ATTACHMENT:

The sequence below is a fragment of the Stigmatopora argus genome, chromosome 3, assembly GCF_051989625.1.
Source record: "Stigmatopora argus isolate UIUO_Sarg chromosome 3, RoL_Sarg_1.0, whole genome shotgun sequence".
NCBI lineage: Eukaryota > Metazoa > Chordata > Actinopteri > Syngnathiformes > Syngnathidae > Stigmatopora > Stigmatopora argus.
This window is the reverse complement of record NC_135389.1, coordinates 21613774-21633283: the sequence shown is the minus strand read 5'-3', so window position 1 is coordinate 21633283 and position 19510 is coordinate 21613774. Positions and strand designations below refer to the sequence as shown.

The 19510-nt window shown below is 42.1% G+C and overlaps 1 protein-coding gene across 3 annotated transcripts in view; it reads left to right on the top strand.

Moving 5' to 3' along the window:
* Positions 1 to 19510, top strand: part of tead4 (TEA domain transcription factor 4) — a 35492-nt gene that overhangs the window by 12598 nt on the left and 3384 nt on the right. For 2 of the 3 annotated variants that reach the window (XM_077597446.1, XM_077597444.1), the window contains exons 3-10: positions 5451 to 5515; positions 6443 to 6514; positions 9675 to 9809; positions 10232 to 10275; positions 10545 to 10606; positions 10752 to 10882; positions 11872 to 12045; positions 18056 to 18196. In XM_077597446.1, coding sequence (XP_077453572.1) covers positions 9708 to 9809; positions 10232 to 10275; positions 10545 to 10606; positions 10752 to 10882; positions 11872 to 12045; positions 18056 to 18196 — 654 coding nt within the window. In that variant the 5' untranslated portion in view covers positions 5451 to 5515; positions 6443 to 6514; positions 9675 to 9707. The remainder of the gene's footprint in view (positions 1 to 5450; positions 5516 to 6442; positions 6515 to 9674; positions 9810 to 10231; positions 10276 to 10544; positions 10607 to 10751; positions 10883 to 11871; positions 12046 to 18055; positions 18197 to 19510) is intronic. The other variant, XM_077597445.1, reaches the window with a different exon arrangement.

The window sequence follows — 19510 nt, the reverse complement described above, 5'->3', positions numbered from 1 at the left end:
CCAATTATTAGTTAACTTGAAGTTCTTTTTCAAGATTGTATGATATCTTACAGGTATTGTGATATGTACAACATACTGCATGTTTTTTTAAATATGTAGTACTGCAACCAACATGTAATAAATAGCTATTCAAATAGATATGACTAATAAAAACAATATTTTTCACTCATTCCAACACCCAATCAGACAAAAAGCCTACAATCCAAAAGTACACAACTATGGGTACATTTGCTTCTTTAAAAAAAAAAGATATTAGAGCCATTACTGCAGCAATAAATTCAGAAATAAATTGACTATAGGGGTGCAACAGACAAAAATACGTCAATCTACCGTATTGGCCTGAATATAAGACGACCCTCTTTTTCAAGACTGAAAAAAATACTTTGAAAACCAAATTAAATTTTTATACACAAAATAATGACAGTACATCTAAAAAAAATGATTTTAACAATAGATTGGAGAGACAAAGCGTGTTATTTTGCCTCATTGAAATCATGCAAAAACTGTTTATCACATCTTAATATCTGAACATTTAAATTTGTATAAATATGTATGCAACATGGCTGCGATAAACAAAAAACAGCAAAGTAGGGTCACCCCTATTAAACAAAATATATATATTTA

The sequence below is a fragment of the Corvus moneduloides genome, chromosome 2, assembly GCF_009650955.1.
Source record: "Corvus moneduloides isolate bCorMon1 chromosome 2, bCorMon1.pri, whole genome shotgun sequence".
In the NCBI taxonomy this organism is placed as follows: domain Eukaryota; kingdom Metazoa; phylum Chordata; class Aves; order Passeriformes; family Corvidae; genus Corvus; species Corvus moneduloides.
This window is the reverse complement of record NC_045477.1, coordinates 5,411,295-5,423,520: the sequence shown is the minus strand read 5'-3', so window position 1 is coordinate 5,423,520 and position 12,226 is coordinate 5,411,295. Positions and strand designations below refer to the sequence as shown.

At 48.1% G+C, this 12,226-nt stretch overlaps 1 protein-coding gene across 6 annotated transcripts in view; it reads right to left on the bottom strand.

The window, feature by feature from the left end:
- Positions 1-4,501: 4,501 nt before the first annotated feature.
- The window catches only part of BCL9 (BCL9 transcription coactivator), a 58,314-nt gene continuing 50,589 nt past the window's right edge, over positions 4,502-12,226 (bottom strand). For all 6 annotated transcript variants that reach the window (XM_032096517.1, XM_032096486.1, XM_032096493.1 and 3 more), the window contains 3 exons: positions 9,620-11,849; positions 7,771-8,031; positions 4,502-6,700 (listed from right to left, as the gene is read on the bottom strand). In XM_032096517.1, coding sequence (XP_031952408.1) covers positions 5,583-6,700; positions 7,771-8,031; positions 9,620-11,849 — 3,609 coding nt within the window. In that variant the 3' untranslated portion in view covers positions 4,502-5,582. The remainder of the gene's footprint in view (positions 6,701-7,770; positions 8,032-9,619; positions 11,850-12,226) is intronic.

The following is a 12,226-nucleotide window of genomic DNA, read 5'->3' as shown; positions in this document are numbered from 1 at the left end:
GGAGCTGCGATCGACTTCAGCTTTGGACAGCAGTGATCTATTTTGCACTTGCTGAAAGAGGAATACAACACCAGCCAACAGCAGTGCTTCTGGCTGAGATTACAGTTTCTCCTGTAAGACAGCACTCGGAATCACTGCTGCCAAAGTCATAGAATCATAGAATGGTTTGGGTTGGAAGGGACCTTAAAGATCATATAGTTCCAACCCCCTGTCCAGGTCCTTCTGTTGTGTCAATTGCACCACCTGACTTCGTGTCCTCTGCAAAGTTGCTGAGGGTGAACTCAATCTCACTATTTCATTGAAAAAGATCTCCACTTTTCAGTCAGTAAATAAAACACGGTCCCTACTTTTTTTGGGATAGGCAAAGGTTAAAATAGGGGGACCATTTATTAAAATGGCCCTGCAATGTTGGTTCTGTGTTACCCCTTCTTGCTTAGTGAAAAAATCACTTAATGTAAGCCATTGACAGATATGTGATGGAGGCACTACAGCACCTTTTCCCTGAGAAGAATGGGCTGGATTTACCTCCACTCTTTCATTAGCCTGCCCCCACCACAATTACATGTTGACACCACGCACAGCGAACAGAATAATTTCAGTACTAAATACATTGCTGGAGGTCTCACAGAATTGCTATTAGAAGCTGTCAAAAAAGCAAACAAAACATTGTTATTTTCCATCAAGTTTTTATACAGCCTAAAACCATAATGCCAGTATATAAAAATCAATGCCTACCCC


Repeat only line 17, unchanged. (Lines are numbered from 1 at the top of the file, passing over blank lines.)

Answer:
- The window catches only part of BCL9 (BCL9 transcription coactivator), a 58,314-nt gene continuing 50,589 nt past the window's right edge, over positions 4,502-12,226 (bottom strand). For all 6 annotated transcript variants that reach the window (XM_032096517.1, XM_032096486.1, XM_032096493.1 and 3 more), the window contains 3 exons: positions 9,620-11,849; positions 7,771-8,031; positions 4,502-6,700 (listed from right to left, as the gene is read on the bottom strand). In XM_032096517.1, coding sequence (XP_031952408.1) covers positions 5,583-6,700; positions 7,771-8,031; positions 9,620-11,849 — 3,609 coding nt within the window. In that variant the 3' untranslated portion in view covers positions 4,502-5,582. The remainder of the gene's footprint in view (positions 6,701-7,770; positions 8,032-9,619; positions 11,850-12,226) is intronic.